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Gather the Daughters: A Novel Hardcover – July 25, 2017
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This month's Book With Buzz: "Little Fires Everywhere" by Celeste Ng
From the bestselling author of Everything I Never Told You, a riveting novel that traces the intertwined fates of the picture - perfect Richardson family and the enigmatic mother and daughter who upend their lives. See more
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"A spooky, sure-footed debut...It's a provocative, dystopian page-turner about patriarchy run amok-just the thing to tide you over until the next season of The Handmaid's Tale."―People
"Melamed hasn't written a simple didactic dystopia; her island is more brutal but also more hopeful than the usual brave new world - if only the four girls facing its horrific rituals can learn the truth in time."―New York Magazine
"Lyrical and ferocious, Jennie Melamed's Gather the Daughters follows the young daughters of an isolated society who start to question the truths of their world. Melamed paints the joys and anxieties of girlhood with visceral force as the puzzle deepens and consequences multiply. An heir to the speculative creations of Margaret Atwood and Shirley Jackson, Gather the Daughters is a darkly compelling read."―Helene Wecker, New York Times bestselling author of The Golem and the Jinni
"Set on an enchanted island where magic is replaced by Freudian nightmare, Gather the Daughters is an eerie, claustrophobic tale in the spirit of Shakespeare's The Tempest and Grimm's fairy tales. In her extraordinary first novel, Melamed pulls no punches. The young girls in this story are both victims of violence and perpetrators of it. They are survivors and warriors. Forget your conventional coming-of-age morality tales--this book is about the gory transition from girlhood to womanhood and how difficult it is to balance animal instinct with the pragmatism of endurance. A gripping and elegantly-crafted read."
―Joshua Gaylord, author of When We Were Animals
"In Gather the Daughters, girls and women face a world that is brutal, insidious, and unjust--and yet, hope and resilience persist. This is a lush, vivid and chilling novel. A remarkable debut."―Edan Lepucki, author of California and Woman No. 17
"Compulsive and suspenseful.... This beautifully and carefully constructed work pulls no punches in its depiction of a bleak future; it will attract fans of Margaret Atwood's The Handmaid's Tale and readers who enjoy horror, suspense, and dystopian fiction."
―Library Journal (starred review)
"An intriguing, gorgeously realized and written novel which inexorably draws you into its dark heart."
―Kate Hamer, author of The Girl in the Red Coat
"Melamed is a masterful writer, and she establishes a hauntingly vivid atmosphere.... This is a haunting work in the spirit of The Handmaid's Tale--but Melamed more than holds her own. Hopefully, her debut is a harbinger of more to come. Fearsome, vivid, and raw: Melamed's work describes a world of indoctrination and revolt."
―Kirkus (starred review)
"Melamed's haunting and powerful debut blazes a fresh path in the tradition of classic dystopian works...a searing portrayal of a utopian society gone wrong...Melamed's prose is taut and precise. Her nuanced characters and honest examination of the crueler sides of human nature establish her as a formidable author in the vein of Shirley Jackson and Margaret Atwood."―Publishers Weekly (starred review)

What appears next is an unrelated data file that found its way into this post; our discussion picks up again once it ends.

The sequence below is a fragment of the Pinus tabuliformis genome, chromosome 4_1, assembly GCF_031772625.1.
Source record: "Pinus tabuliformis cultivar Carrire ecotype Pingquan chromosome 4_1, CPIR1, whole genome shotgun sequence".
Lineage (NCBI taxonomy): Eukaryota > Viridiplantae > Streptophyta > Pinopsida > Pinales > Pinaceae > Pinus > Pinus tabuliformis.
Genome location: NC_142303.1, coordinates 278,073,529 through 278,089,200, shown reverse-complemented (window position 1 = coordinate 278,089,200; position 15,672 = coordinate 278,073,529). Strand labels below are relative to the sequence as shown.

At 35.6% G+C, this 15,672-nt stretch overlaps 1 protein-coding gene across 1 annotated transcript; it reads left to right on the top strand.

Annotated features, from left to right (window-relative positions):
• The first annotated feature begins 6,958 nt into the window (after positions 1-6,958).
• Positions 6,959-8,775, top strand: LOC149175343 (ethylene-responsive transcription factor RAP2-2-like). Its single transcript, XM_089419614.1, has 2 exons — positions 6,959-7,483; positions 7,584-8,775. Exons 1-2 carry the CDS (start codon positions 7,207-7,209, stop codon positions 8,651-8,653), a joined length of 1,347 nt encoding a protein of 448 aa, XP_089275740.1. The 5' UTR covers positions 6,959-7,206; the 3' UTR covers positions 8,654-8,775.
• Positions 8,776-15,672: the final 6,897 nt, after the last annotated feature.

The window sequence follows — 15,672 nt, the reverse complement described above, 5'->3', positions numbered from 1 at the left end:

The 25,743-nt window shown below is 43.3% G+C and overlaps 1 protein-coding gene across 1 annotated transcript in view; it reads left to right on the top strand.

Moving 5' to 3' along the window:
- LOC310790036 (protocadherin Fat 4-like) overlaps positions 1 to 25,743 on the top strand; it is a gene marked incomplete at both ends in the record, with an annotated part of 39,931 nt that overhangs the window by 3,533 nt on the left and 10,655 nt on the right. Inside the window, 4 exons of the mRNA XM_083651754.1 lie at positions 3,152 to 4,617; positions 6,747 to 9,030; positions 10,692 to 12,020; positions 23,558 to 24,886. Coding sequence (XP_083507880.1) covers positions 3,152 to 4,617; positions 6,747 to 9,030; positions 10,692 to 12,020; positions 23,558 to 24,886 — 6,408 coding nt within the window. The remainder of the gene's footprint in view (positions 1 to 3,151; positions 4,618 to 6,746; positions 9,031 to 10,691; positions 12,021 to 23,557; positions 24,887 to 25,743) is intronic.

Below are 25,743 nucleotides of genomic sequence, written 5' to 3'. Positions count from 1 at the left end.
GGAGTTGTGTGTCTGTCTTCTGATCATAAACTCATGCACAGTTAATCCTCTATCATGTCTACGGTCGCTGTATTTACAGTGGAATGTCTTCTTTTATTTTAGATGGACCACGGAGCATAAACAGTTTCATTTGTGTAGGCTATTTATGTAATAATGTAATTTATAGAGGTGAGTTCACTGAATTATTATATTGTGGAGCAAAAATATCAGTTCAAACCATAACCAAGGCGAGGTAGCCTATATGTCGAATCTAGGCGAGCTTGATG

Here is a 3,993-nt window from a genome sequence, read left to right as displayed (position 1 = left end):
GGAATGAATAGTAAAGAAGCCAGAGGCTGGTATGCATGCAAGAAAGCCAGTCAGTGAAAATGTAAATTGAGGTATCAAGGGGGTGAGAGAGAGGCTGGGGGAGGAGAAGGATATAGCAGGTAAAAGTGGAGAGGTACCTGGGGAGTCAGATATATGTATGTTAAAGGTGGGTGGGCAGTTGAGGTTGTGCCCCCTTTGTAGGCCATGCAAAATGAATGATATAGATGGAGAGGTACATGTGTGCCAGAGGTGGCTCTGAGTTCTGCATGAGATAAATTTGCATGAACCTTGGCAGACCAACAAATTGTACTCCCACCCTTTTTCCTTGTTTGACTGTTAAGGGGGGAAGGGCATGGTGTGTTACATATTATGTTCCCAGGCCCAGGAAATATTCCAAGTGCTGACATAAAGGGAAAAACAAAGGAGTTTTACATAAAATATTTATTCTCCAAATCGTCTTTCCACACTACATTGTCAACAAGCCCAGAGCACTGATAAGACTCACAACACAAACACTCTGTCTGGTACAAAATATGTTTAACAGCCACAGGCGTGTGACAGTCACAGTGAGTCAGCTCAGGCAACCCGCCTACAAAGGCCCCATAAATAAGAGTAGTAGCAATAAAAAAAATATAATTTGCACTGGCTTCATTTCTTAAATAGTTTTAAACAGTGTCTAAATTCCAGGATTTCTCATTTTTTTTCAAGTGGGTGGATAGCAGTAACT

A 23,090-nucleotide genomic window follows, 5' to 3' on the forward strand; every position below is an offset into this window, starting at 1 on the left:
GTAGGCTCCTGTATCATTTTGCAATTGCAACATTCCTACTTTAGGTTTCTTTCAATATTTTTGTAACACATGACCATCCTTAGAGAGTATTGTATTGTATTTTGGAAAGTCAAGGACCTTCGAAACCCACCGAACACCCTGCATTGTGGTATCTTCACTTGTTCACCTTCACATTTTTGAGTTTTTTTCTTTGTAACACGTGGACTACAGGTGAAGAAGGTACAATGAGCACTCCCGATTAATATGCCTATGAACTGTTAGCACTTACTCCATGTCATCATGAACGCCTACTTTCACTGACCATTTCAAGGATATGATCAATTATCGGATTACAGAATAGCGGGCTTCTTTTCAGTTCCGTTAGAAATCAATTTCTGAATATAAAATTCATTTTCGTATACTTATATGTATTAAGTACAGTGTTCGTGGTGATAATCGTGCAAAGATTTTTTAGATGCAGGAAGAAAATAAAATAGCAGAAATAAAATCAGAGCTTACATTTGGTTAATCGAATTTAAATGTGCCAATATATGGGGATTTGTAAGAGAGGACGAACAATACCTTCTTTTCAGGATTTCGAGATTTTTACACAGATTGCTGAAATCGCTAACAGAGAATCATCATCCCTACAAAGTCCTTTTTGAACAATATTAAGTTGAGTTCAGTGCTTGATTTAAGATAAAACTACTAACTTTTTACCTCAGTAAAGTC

"Melamed's gorgeous writing lets the details of this fundamentalist society drip out slowly. Readers will find dread washing over them as the story unfolds, and will be left catching their breath when the full backstory dawns on them. This one belongs on every dystopia reading list."―Booklist (starred review)
"Chilling.... Fiction lovers and fans of Margaret Atwood's The Handmaid's Tale won't be able to put this one down."―Real Simple
"Brutal and bold, Gather the Daughters is beguiling.... Melamed displays remarkable restraint and confidence, masterfully drawing out the mysteries of the island so that the girls' sense of unease and confusion is perfectly mirrored by readers. The gradual reveal about what is really going is suspenseful and satisfying, and Melamed narrates the tale in dreamy, lyrical prose that provides a heightened contrast to the nightmarish aspects of the girls' reality. Chilling in tone and fearless in its storytelling, Gather the Daughters is a fierce, feminist battle cry."―BookPage
"William Golding's Lord of the Flies wings by in the form of the wild, sometimes savage summers allowed the youngsters in the cult. The spirit of Shirley Jackson's short story The Lottery might be detected here, too, given the claustrophobic society in which the action takes place.... Melamed, a psychiatric nurse practitioner, has drawn on her professional background to depict the interior lives of girls and women caught in such a brutal, cloistered world. She offers strong and at times poetic images of the natural environment in which her story takes place."―Seattle Times
"Melamed conjures a wildly dystopian future run by an island-bound cult and plunks four heroines right in the middle. Equal parts disturbing and inspiring."―Entertainment Weekly
"Melamed's plot suggests some real storytelling chops. Crafting a new society with its own bizarre rules is a big undertaking and the writing is fast-paced. You get a feel for what the girls face and how they strain against the island dogma to find their own voices and freedom."―USA Today